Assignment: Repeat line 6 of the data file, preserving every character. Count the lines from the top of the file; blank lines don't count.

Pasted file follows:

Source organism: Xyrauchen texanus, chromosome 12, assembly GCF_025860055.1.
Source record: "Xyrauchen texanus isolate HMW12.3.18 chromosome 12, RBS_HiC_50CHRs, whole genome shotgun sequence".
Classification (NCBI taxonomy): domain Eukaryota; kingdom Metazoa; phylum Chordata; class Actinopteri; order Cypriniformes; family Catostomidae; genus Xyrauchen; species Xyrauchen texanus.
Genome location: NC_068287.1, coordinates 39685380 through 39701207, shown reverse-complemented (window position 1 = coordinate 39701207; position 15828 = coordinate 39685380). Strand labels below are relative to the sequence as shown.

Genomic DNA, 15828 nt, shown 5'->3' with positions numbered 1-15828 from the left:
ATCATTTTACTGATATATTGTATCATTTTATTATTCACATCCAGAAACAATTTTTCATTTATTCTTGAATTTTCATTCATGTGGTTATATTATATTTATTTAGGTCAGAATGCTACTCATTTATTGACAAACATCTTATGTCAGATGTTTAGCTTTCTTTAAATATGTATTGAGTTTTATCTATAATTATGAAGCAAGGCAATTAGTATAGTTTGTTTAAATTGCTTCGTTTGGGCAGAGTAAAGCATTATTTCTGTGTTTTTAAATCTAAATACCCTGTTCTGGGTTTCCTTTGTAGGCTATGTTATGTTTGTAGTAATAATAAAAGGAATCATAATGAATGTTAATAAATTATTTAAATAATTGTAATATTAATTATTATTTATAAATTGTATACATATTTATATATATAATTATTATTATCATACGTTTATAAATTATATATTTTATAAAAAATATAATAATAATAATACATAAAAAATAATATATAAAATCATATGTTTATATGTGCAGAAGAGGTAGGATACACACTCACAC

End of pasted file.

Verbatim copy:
ATCATTTTACTGATATATTGTATCATTTTATTATTCACATCCAGAAACAATTTTTCATTTATTCTTGAATTTTCATTCATGTGGTTATATTATATTTATTTAGGTCAGAATGCTACTCATTTATTGACAAACATCTTATGTCAGATGTTTAGCTTTCTTTAAATATGTATTGAGTTTTATCTATAATTATGAAGCAAGGCAATTAGTATAGTTTGTTTAAATTGCTTCGTTTGGGCAGAGTAAAGCATTATTTCTGTGTTTTTAAATCTAAATACCCTGTTCTGGGTTTCCTTTGTAGGCTATGTTATGTTTGTAGTAATAATAAAAGGAATCATAATGAATGTTAATAAATTATTTAAATAATTGTAATATTAATTATTATTTATAAATTGTATACATATTTATATATATAATTATTATTATCATACGTTTATAAATTATATATTTTATAAAAAATATAATAATAATAATACATAAAAAATAATATATAAAATCATATGTTTATATGTGCAGAAGAGGTAGGATACACACTCACAC